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Mary Barra finds herself navigating a crisis at General Motors

During the long and agonizing Watergate scandal, the endless question was: What did he know, and when did he know it? That referred to President Richard Nixon, and the break-in and cover-up at the Democratic National Headquarters.

In the end, it turned out Nixon had known a lot, right from the start, which is how he became our only President ever forced from office.

Well, now people are beginning to ask: What did she know and when did she know it? Except the arena is not politics, but the auto industry, specifically, the reborn General Motors.

This time, the chief executive is a woman, Mary Barra, the first woman ever to lead a major car company.

Three months ago, many of us were stunned and delighted when she was appointed.

General Motors had been the most insular, and male- dominated company in an industry famous for its narrow outlook.

Barra seemed to have everything going for her.  She was an engineer who genuinely loved the cars themselves and understood how they were created. She had done everything from working on the factory floor to running a plant. She took over a company that had emerged from near-extinction, and which was again making billions.

Yet, I had one nagging doubt.

In the past, other executives with that background have suffered from tunnel vision. Many thought that was a big part of what went wrong at what once was the world's biggest company.

Mary Barra has never worked anywhere else in her life. She worked for GM since she was a teenager. In the past, other executives with that background have suffered from tunnel vision. Many thought that was a big part of what went wrong at what once was the world’s biggest company.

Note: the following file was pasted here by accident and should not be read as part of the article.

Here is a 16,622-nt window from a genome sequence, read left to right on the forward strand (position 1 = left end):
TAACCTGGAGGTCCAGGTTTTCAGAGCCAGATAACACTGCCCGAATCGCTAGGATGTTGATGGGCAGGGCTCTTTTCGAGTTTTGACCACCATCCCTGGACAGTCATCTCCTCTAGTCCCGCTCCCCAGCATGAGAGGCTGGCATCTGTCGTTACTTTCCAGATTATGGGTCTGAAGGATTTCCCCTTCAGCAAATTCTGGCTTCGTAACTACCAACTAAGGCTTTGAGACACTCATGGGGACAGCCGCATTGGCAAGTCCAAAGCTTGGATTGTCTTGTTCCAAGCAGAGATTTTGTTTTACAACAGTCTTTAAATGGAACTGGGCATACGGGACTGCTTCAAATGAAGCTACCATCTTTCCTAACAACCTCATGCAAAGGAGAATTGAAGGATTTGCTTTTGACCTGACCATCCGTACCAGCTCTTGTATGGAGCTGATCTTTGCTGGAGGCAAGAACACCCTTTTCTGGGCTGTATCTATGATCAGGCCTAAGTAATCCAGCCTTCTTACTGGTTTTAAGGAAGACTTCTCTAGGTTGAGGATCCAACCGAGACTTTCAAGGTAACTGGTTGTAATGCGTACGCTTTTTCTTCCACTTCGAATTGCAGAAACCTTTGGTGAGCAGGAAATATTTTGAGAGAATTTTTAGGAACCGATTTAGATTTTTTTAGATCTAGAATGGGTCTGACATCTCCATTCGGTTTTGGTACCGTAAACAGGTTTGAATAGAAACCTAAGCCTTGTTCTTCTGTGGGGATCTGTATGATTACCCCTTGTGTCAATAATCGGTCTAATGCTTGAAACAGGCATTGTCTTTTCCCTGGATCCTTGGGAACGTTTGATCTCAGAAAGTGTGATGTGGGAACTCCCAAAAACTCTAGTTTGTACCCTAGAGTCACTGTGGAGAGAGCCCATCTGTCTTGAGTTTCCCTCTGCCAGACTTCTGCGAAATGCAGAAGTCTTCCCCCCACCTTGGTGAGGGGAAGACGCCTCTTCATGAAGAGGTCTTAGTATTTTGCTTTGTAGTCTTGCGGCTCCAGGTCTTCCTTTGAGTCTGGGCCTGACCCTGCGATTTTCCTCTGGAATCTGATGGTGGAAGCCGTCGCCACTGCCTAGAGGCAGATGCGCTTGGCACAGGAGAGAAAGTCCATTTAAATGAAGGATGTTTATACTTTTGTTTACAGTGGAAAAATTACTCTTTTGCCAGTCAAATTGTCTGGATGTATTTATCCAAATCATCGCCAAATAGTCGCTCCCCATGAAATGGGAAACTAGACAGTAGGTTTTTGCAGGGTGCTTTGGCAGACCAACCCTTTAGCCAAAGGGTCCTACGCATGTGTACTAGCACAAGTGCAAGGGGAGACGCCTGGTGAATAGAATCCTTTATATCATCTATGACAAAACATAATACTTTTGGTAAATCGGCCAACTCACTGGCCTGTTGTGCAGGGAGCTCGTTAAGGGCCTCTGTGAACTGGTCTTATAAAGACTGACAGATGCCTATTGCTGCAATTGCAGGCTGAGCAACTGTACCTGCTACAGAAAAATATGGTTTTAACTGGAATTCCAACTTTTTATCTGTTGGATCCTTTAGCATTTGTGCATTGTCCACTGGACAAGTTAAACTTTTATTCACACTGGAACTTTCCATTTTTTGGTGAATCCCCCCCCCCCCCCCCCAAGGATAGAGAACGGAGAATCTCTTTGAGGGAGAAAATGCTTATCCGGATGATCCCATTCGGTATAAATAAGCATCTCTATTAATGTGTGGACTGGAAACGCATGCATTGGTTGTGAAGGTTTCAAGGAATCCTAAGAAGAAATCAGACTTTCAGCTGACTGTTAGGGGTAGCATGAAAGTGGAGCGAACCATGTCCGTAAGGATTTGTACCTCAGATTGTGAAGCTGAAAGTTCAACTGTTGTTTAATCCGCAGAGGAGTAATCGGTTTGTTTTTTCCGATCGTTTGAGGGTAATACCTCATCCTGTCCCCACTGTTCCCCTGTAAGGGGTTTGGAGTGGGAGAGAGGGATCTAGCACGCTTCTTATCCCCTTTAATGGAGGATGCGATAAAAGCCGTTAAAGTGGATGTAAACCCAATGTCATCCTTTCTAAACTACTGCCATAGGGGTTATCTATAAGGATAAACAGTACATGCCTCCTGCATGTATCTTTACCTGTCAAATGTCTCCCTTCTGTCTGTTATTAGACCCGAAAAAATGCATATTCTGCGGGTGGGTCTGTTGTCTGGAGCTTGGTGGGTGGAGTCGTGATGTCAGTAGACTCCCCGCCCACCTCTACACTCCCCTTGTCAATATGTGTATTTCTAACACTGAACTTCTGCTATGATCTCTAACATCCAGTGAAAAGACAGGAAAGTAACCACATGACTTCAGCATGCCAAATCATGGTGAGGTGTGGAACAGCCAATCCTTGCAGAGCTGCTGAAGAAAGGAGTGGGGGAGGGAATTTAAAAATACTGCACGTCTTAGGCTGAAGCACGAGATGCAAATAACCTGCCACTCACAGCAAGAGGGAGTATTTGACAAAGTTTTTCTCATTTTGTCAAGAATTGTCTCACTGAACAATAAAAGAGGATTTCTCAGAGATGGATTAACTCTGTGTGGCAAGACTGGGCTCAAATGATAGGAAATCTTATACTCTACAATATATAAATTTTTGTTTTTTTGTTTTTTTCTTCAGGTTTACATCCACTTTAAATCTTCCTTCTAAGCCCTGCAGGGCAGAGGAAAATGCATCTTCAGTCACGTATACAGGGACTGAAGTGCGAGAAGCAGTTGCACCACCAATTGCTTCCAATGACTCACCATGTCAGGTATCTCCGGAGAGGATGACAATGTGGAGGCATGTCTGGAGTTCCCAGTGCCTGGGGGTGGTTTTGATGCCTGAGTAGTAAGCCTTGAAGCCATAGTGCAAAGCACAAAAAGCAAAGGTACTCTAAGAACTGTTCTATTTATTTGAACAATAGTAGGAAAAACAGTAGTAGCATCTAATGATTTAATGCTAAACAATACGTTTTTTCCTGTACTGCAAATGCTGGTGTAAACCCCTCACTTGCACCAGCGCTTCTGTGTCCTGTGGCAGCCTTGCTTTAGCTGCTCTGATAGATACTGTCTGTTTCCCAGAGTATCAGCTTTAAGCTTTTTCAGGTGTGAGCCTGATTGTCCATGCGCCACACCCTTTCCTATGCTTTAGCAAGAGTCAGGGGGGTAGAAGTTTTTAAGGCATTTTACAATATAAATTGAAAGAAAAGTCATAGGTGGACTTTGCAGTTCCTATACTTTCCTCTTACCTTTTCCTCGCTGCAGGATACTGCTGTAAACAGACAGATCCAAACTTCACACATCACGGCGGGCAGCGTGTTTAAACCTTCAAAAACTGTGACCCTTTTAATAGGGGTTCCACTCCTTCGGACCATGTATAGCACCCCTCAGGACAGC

I thought it would be years before we really knew if she would be limited by her life of total immersion in GM. But now General Motors faces a crisis that threatens to overwhelm Barra’s career before it really gets started.

Last month, GM announced it was recalling 1.6 million vehicles that may have faulty ignition switches that cause cars to stall and airbags not to deploy. The automaker admits they may have played a role in a dozen deaths. But an independent company that studies highway safety data, says the real figure is 303 deaths in faulty airbag crashes related to just two of the recalled models.

And it is now clear that General Motors knew about this problem for more than 10 years. The company says there wasn’t enough evidence to order a recall until last month.

Indications are that whatever reports were coming in to GM were bogged down in the automaker’s Byzantine committees.

Barra has now hired a former federal prosecutor to conduct an internal review, but in Washington, which spent billions to save General Motors, there are indications of hearings by both houses of Congress and a potential criminal investigation.

So far, Barra has been mostly silent. GM says she only learned of the problem a few weeks ago, which, if true, says something disturbing about the way that company still works.

There’s something to be said for not speaking until you have the facts. But sooner rather than later, Barra is going to have to publicly address both the problem and the culture that kept it hidden.

For her career may be at stake, and so could the future of an automaker which the public was finally beginning to trust again.